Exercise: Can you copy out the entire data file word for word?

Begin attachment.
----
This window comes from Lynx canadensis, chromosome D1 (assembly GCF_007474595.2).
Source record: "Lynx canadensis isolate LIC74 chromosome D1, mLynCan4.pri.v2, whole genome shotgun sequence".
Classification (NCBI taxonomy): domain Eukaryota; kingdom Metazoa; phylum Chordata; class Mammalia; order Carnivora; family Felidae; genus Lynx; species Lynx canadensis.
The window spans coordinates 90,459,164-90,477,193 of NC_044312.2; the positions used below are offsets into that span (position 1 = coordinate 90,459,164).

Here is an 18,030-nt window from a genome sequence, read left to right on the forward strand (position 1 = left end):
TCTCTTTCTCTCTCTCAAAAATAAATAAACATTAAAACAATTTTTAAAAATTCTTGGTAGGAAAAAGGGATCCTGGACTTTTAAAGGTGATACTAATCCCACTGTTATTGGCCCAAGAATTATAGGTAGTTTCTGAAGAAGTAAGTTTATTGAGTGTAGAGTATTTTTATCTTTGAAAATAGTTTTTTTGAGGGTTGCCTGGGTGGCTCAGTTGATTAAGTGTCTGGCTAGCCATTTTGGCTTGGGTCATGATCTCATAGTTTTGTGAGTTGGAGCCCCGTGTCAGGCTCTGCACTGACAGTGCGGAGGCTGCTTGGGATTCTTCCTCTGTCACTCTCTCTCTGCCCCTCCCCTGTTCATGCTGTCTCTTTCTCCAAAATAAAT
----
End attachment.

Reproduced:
This window comes from Lynx canadensis, chromosome D1 (assembly GCF_007474595.2).
Source record: "Lynx canadensis isolate LIC74 chromosome D1, mLynCan4.pri.v2, whole genome shotgun sequence".
Classification (NCBI taxonomy): domain Eukaryota; kingdom Metazoa; phylum Chordata; class Mammalia; order Carnivora; family Felidae; genus Lynx; species Lynx canadensis.
The window spans coordinates 90,459,164-90,477,193 of NC_044312.2; the positions used below are offsets into that span (position 1 = coordinate 90,459,164).

Here is an 18,030-nt window from a genome sequence, read left to right on the forward strand (position 1 = left end):
TCTCTTTCTCTCTCTCAAAAATAAATAAACATTAAAACAATTTTTAAAAATTCTTGGTAGGAAAAAGGGATCCTGGACTTTTAAAGGTGATACTAATCCCACTGTTATTGGCCCAAGAATTATAGGTAGTTTCTGAAGAAGTAAGTTTATTGAGTGTAGAGTATTTTTATCTTTGAAAATAGTTTTTTTGAGGGTTGCCTGGGTGGCTCAGTTGATTAAGTGTCTGGCTAGCCATTTTGGCTTGGGTCATGATCTCATAGTTTTGTGAGTTGGAGCCCCGTGTCAGGCTCTGCACTGACAGTGCGGAGGCTGCTTGGGATTCTTCCTCTGTCACTCTCTCTCTGCCCCTCCCCTGTTCATGCTGTCTCTTTCTCCAAAATAAAT